Sunshine Arts Offers a Piece of Hawaii to Take Home
Sunshine Arts, with locations in the Kahalu’u section of Kaneohe and on the ground floor of the Waikiki Marriott, didn’t start out as a gallery representing the largest collection of Hawaii based artists in the world. No, it did not. Instead, according to Owner Jim Franklin, it started with a mat cutting machine, $20 and a borrowed credit card.
“I was playing guitar five days a week at Aloha Tower in the mid-90’s,” recalls Franklin. “One day I ran out of money, and my couch surfing friend Holly Kitaura, now an accomplished artist in her own right, asked me ‘What are you going to do?’ The next day she stuck a video camera in my face and asked me the same question. The next day I pulled an old mat cutting machine out of my closet, and started learning how to frame.”
“I started making phone calls to photographers. Within a short period of time I connected with a successful photographer in Portlock who provided me with $100-200 worth of work each day. That was enough to make it.”
In 1997, Franklin had the idea of starting a local artist “co-op”, and came across a 20,000 square foot warehouse in Kakaako. “I had this vision of supporting local artists by bringing them all together in one shared space,” Franklin says. “I put out this impassioned letter and I received a response from a successful local businessman, A.B. Makk. He told me that he owned a building in Kaneohe and offered space in the building to house my growing mat cutting business as well as start an art supply store and custom framing shop.”
Franklin, however, was a Waikiki guy and thought that the Kaneohe location was too far to operate a successful business. He said no. Makk was persistent. “Finally I told him that, if he paid me a salary and let me use the space that we would form a business partnership. And that’s how Sunshine Arts found its first home in 1997.”
“We started as Sunshine Arts and Gifts,” says Franklin. “The building at one time housed an art supply store. Within two years I was succeeding as a custom framing shop and I started to believe that I could grow the business. In 1999, I bought out the partnership from Makk, and changed the name to Sunshine Arts Hawaii. By 2004 I was able to buy the building.”
Franklin invited the local artists he had connected with as a custom framer and they began to come in and hang their art in our gallery. “And that’s how the gallery came to be.”
That’s been a great thing for the Hawaii art community and visitors from around the world who get to take home a piece of Hawaii to display it in their home as a happy memory of their vacation on the islands.
Soon after the gallery formed, Franklin needed to bring someone in to help with the retail side of the business. He reached out to a friend, Laetitia Atlantis, a free spirit who had lived all over the world. “I asked her to come help me for two weeks,” Franklin says. “That two weeks has turned into 20 years. Laetitia has become such an integral part of Sunshine Arts, that when I pass on, I’m passing on the business to her.”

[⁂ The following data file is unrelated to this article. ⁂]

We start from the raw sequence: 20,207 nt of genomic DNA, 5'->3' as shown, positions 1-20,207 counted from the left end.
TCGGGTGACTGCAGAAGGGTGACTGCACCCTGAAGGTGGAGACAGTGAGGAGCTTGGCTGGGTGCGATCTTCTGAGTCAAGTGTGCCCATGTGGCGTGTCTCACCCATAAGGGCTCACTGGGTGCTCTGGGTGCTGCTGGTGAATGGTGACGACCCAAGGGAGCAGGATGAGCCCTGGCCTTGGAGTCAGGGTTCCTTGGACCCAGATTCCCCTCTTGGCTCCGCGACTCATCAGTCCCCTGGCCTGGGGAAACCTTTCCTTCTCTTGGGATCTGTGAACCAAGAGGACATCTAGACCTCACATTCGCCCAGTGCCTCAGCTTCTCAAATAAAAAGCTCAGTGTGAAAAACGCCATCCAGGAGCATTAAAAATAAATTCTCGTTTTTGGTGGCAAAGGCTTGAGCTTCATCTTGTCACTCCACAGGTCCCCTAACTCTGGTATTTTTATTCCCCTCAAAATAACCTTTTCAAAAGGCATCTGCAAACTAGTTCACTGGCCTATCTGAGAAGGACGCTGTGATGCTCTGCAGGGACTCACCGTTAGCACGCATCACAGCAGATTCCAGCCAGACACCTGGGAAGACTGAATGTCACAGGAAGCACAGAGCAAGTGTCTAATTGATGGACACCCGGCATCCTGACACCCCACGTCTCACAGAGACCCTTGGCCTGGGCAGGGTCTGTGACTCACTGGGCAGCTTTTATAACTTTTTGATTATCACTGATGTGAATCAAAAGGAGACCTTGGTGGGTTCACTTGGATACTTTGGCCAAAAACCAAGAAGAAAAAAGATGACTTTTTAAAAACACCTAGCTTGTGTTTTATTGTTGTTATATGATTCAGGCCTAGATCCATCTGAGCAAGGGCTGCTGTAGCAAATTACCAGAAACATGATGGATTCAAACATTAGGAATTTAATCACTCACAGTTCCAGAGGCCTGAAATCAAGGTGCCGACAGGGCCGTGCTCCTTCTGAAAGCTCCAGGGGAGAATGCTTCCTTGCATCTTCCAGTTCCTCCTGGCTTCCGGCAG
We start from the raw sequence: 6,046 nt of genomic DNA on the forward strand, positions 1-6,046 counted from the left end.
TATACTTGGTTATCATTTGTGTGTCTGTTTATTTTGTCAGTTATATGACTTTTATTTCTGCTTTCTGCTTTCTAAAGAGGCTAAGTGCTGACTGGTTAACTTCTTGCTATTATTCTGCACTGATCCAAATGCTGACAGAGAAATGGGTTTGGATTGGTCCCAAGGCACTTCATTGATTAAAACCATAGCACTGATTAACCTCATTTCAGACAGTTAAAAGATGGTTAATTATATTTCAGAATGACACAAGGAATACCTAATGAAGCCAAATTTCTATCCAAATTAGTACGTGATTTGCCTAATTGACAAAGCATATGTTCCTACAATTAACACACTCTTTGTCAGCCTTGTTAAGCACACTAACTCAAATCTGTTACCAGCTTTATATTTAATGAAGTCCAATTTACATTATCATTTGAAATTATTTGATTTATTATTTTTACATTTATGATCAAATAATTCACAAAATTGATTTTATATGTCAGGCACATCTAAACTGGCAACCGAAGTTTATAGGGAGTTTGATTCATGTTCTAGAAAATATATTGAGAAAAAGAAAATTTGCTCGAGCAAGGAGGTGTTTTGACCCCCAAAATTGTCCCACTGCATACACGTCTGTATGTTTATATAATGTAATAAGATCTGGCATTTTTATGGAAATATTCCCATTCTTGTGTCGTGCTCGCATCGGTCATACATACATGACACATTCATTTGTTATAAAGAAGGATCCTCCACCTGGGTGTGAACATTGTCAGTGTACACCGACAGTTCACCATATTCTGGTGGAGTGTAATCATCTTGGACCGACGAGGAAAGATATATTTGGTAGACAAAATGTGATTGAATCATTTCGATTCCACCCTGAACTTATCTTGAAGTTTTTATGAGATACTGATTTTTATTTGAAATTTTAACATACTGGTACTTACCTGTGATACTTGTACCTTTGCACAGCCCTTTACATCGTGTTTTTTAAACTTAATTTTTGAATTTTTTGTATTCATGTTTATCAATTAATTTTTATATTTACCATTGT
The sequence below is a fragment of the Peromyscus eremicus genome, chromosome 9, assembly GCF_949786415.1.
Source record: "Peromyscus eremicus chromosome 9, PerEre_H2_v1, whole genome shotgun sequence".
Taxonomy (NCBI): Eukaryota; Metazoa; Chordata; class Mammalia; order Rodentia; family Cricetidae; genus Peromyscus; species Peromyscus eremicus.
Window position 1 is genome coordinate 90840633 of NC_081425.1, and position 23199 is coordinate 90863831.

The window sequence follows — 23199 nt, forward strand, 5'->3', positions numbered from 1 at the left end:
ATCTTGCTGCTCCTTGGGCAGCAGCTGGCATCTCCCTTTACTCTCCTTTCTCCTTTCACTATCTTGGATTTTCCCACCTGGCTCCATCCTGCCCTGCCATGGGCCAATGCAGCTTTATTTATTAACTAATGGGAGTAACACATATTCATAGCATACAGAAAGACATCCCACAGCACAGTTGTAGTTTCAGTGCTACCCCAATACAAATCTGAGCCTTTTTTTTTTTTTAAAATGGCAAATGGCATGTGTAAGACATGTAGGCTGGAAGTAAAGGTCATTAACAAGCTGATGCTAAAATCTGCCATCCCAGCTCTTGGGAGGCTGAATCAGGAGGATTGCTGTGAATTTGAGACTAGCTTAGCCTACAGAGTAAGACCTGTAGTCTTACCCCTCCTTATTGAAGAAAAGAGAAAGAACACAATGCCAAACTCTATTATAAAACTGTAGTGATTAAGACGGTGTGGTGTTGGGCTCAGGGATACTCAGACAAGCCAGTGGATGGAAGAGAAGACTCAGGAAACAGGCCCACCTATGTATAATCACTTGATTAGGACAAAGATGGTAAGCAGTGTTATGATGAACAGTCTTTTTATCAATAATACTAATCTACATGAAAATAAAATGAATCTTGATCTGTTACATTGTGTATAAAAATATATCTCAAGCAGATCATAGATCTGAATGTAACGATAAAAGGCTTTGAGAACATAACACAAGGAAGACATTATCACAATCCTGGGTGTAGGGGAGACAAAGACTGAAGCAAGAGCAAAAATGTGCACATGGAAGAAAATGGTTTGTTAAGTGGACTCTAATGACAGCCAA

In part due to Franklin’s confidence in Atlantis, Franklin was able to expand Sunshine to Waikiki. “I wanted to bring the works of these amazing artists right to the heart of the visitor market in Waikiki,” he says. “We opened our gallery in the Waikiki Marriott in June of last year and by September we were covering our costs. Visitors embraced our art immediately and we were very optimistic on the future.”
Then the Covid-19 pandemic hit.
“Now we’re not sure about the future of the Waikiki store. The Kaneohe store is supported by the local market. But with the visitor shutdown, we’ve had to operate our Waikiki store by appointment open. We’ll see what happens there.”
Both Sunshine Arts locations carry art that ranges from as little as $10 to over $10,000. “We have a huge variety of art mediums and prices. Everyone that visits our galleries falls in love with something,” says Franklin. “Some of our best customers are people who come in for a framing job and leave with their artwork framed and a piece of Hawaiian art that they just had to have. That’s why we do many of our framing jobs on the spot- so people have a little time to browse the gallery.”
Visitors who want to take home a piece of Hawaii should visit the Sunshine flagship location in Kaneohe or visit the website at sunshinearts.net. And for those taking a drive to or from the North Shore, take the time to stop in to their bright yellow and teal building. Thousands of visitors to Hawaii have been glad they did!
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